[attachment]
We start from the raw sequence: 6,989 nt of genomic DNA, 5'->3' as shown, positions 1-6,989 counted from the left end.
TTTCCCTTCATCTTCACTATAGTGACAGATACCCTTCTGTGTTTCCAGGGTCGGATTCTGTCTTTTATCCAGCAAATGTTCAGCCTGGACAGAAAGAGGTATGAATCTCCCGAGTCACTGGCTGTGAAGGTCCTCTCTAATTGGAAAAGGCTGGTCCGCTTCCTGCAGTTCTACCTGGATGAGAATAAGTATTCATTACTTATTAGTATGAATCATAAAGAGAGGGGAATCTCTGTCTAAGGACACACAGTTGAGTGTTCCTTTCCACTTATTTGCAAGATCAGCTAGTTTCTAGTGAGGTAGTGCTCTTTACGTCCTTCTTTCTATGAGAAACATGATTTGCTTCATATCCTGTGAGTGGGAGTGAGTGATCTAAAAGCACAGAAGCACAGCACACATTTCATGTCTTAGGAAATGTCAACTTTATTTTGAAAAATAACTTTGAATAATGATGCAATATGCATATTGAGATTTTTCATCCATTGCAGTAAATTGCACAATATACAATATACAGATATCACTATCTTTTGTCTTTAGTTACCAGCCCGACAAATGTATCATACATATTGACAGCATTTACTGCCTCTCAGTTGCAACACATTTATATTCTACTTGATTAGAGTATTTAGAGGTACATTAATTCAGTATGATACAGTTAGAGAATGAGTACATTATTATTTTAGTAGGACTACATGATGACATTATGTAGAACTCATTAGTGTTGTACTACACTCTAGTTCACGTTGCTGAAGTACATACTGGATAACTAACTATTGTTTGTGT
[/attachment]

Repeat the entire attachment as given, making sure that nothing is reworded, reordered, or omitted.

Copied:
We start from the raw sequence: 6,989 nt of genomic DNA, 5'->3' as shown, positions 1-6,989 counted from the left end.
TTTCCCTTCATCTTCACTATAGTGACAGATACCCTTCTGTGTTTCCAGGGTCGGATTCTGTCTTTTATCCAGCAAATGTTCAGCCTGGACAGAAAGAGGTATGAATCTCCCGAGTCACTGGCTGTGAAGGTCCTCTCTAATTGGAAAAGGCTGGTCCGCTTCCTGCAGTTCTACCTGGATGAGAATAAGTATTCATTACTTATTAGTATGAATCATAAAGAGAGGGGAATCTCTGTCTAAGGACACACAGTTGAGTGTTCCTTTCCACTTATTTGCAAGATCAGCTAGTTTCTAGTGAGGTAGTGCTCTTTACGTCCTTCTTTCTATGAGAAACATGATTTGCTTCATATCCTGTGAGTGGGAGTGAGTGATCTAAAAGCACAGAAGCACAGCACACATTTCATGTCTTAGGAAATGTCAACTTTATTTTGAAAAATAACTTTGAATAATGATGCAATATGCATATTGAGATTTTTCATCCATTGCAGTAAATTGCACAATATACAATATACAGATATCACTATCTTTTGTCTTTAGTTACCAGCCCGACAAATGTATCATACATATTGACAGCATTTACTGCCTCTCAGTTGCAACACATTTATATTCTACTTGATTAGAGTATTTAGAGGTACATTAATTCAGTATGATACAGTTAGAGAATGAGTACATTATTATTTTAGTAGGACTACATGATGACATTATGTAGAACTCATTAGTGTTGTACTACACTCTAGTTCACGTTGCTGAAGTACATACTGGATAACTAACTATTGTTTGTGT